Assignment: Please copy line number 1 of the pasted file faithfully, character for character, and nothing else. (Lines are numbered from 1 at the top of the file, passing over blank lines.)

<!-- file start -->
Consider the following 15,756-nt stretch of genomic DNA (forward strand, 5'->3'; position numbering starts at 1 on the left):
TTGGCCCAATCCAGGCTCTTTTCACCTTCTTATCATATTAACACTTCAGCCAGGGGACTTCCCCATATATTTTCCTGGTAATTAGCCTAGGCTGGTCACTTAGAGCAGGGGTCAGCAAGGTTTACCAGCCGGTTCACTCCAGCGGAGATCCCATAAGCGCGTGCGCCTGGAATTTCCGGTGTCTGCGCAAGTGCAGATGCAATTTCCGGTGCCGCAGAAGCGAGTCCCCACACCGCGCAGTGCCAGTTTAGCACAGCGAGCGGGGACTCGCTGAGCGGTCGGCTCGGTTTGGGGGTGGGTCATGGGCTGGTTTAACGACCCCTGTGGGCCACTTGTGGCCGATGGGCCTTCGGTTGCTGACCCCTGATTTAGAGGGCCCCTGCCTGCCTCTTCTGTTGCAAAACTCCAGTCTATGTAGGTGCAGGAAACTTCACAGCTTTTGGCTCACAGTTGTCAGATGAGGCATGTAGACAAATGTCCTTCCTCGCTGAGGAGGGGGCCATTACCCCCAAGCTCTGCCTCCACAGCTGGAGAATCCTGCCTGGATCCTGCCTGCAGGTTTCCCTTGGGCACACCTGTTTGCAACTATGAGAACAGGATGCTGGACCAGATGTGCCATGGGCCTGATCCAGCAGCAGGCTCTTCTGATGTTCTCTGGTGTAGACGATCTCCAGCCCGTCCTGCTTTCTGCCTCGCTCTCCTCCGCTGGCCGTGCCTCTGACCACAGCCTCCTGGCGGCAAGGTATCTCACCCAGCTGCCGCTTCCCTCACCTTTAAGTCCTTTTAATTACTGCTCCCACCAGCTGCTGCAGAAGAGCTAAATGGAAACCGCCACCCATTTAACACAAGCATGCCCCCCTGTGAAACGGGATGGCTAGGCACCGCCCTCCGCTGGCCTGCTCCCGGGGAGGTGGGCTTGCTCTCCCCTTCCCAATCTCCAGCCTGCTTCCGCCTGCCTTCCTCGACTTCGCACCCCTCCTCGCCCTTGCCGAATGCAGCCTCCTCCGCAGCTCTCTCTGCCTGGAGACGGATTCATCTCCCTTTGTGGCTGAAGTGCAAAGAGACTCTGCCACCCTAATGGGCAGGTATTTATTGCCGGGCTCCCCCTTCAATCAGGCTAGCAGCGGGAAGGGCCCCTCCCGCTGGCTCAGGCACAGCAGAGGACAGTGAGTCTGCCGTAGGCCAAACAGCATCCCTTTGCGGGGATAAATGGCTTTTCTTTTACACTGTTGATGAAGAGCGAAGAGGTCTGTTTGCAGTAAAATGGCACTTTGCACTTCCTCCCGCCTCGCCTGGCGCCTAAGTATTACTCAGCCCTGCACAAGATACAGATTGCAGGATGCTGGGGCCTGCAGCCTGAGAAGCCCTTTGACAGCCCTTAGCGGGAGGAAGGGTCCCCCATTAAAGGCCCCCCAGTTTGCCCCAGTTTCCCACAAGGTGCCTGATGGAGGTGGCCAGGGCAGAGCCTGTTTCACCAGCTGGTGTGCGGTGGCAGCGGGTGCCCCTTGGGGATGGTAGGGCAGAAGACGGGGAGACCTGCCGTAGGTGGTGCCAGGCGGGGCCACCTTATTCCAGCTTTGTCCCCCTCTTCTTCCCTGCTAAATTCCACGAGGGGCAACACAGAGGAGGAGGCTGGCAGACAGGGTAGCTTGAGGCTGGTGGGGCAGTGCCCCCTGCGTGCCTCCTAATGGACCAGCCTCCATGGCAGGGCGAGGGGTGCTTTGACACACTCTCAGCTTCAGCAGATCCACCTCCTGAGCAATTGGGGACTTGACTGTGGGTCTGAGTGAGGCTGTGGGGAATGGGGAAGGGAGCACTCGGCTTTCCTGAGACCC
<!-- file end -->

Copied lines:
Consider the following 15,756-nt stretch of genomic DNA (forward strand, 5'->3'; position numbering starts at 1 on the left):